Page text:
A wet Sunday afternoon. The local Indonesian cultural event was a wash-out, so we were looking for some indoor fun. Friends had recommended the Toy Museum in Mechelen, so we headed over with our three kids and visiting friend. Our Technopolis season ticket got us a 50% discout here too, so we only ended up paying 17 Euro for three adults and two kids.
It’s a fairly unpreposessing building, but once you get up the stairs and into the exhibition space it really opens out and is packed with fascinating displays. So much, in fact, that I only have room here for a small selection of photos. You can see them all here. It starts with 19th century dolls, which manage to be both inspirational in their elaborateness and attention to detail, as well as slightly creepy. I mean, look at this guy’s hair:
Even more creepy, this Neapolitan doll with a damaged eye looks like something out of a period horror film. The fact that these dolls were displayed behind a kind of wire mesh only served to reinforce the idea that they could come to life at any moment and lunge at you, drooling and moaning.
Around a corner things took a turn for the brighter and camper, as we discovered the endlessly amusing world of Barbie and Ken. Love the shorts.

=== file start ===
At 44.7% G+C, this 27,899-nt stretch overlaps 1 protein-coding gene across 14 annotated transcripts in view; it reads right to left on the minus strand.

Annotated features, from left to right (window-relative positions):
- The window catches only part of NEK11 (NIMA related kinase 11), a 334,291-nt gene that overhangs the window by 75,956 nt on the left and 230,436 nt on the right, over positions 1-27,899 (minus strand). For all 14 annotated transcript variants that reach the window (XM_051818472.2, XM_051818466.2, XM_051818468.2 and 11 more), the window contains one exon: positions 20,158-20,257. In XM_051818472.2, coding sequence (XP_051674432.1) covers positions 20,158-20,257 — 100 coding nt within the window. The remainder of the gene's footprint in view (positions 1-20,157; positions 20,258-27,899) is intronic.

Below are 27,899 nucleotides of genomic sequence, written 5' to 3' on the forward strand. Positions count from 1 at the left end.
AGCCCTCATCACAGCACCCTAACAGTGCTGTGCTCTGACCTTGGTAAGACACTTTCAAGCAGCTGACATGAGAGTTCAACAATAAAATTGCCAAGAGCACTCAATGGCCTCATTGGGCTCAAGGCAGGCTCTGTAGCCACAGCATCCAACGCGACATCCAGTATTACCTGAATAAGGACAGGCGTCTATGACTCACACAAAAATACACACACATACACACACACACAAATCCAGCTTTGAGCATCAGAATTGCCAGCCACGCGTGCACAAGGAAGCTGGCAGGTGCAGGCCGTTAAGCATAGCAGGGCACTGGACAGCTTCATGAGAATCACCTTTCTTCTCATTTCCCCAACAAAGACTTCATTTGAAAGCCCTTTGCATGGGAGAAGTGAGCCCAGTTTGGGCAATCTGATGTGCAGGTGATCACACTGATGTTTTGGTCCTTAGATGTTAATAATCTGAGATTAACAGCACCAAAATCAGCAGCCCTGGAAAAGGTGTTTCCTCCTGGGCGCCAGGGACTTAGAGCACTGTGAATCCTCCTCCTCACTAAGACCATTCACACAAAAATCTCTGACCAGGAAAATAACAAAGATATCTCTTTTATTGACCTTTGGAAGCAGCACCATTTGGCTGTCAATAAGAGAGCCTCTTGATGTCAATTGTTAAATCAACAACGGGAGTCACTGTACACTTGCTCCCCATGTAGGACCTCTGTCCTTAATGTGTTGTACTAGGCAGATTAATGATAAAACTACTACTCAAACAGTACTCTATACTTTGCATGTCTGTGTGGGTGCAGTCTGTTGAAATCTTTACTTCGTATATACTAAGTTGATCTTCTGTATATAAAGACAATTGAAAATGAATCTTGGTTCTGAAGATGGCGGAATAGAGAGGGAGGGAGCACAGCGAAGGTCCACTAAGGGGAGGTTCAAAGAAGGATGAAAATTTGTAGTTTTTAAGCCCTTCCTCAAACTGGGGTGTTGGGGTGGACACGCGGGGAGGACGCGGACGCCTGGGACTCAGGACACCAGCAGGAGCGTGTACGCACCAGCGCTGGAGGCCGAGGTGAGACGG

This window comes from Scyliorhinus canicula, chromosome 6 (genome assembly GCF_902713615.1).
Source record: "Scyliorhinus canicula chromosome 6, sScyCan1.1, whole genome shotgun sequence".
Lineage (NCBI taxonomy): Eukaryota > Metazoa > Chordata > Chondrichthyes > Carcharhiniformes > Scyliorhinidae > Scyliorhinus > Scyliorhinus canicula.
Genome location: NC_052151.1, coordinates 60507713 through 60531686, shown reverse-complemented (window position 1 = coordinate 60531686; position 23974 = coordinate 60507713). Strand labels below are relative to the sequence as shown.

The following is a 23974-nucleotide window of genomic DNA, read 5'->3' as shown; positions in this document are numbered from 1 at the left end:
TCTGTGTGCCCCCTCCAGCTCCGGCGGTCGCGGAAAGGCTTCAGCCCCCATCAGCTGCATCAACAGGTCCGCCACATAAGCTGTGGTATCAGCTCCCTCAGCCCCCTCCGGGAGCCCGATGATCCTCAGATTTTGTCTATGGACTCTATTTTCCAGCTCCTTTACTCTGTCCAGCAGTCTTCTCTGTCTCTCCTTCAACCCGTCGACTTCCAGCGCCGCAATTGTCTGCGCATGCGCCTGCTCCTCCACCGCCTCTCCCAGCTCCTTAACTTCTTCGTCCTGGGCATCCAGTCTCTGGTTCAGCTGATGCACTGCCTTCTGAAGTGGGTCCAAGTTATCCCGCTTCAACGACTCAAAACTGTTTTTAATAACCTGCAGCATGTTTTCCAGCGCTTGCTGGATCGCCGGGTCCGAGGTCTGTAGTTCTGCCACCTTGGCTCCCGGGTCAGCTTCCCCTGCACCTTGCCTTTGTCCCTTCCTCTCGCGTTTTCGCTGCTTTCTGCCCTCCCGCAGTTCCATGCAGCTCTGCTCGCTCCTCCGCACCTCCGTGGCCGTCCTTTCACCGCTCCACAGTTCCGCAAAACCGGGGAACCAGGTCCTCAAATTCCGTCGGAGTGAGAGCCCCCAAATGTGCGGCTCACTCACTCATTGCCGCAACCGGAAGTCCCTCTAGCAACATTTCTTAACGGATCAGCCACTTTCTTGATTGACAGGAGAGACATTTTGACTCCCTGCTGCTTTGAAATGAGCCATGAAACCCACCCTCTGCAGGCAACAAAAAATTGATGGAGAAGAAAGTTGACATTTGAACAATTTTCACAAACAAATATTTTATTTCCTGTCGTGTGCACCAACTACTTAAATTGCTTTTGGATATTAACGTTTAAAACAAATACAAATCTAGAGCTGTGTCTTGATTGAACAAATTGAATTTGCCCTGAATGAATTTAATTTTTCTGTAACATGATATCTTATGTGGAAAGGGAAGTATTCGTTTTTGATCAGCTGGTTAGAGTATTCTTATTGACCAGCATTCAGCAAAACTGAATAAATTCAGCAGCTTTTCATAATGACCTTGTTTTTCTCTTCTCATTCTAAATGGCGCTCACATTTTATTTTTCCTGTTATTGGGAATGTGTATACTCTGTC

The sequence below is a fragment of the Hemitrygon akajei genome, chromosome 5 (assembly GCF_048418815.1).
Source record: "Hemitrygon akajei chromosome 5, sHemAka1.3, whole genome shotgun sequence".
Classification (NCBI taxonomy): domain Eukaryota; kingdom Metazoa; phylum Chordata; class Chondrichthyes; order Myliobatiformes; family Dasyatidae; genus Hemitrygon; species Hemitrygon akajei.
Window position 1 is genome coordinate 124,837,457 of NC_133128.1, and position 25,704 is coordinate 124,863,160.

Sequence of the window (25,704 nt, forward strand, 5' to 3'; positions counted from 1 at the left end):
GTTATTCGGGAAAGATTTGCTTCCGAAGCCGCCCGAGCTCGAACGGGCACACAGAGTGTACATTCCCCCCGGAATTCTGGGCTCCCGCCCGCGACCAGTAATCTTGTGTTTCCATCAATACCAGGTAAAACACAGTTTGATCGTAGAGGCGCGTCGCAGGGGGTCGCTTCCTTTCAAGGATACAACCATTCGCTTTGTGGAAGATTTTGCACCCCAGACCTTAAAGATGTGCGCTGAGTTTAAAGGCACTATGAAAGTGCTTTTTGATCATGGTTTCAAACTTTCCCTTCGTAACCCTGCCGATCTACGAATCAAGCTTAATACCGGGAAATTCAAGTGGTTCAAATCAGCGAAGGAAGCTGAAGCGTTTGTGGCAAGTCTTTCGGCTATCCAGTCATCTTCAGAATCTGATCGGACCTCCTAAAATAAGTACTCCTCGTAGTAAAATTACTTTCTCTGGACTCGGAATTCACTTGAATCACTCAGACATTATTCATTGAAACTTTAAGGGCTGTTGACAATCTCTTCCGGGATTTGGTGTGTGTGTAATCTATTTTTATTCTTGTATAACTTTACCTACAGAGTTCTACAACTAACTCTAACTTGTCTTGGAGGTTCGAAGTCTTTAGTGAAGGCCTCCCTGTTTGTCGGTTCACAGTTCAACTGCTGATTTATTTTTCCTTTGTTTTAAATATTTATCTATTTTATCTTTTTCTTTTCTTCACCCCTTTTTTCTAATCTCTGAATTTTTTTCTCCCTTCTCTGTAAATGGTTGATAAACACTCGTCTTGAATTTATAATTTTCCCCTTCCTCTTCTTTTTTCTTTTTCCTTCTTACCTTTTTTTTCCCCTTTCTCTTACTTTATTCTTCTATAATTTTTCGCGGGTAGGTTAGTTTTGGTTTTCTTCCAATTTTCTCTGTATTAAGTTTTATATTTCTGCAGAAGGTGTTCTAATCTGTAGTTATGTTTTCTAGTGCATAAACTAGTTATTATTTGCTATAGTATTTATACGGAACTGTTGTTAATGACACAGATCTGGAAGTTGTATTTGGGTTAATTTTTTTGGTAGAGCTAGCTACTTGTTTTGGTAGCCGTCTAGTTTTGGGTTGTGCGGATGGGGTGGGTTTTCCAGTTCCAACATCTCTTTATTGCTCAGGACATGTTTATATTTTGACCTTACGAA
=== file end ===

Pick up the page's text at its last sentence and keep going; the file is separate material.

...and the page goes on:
This being Belgium there has to be a section dealing the colonies of the Dark Continent, and I was very taken with these South African dolls. Unfortunately the museum shop didn’t have any for sale.
I never owned a Viewmaster myself, but I remember trying them out every time I saw one in the local toy shop. Hours of fun, gazing at “3D” stills of Mork and Mindy.
The lego section has life-size replicas of Harry Potter and Hagrid, and R2D2 and Darth Vader (minus points for having given him a green lightsaber). And there was a bust of another children’s favourite: Belgian Prime Minister Elio Di Rupo.
After lego came various types of construction kit like Meccano, and this frighteningly austere and serious-looking set from Märklin.
Teddy bear land. Again, this is merely a detail. There were a lot of teddy bears.
I found this display revealing. Three different farm play sets from across the generations, and notice how much simpler, blockier and less detailed it gets.
Again, you can tell we’re in Belgium because the war toy section is dominated by an enormous recreation of the Battle of Waterloo.
On to the massive toy train section (by the way, Dad, we’re bringing you here when you come to visit next weekend). I liked these toy passengers.
And any time I see toy trains I immediately think of this sketch.
Board games, including the
never popular Double Entry Book-keeping Game.
Moving up to the third and final floor there was a temporary exhibition on toy fads through the ages, which had plenty of nostalgia hits for all. I used to have an Action Man, although he was never as laid back as this guy in the dinghy.
Simon! Ok, I never had one of these, but still.
As I said, this is only a taster of this vast and impressive collection, and I’d highly recommend it for anyone who was ever a child. I plan on going back without our little ones for a longer look some time soon.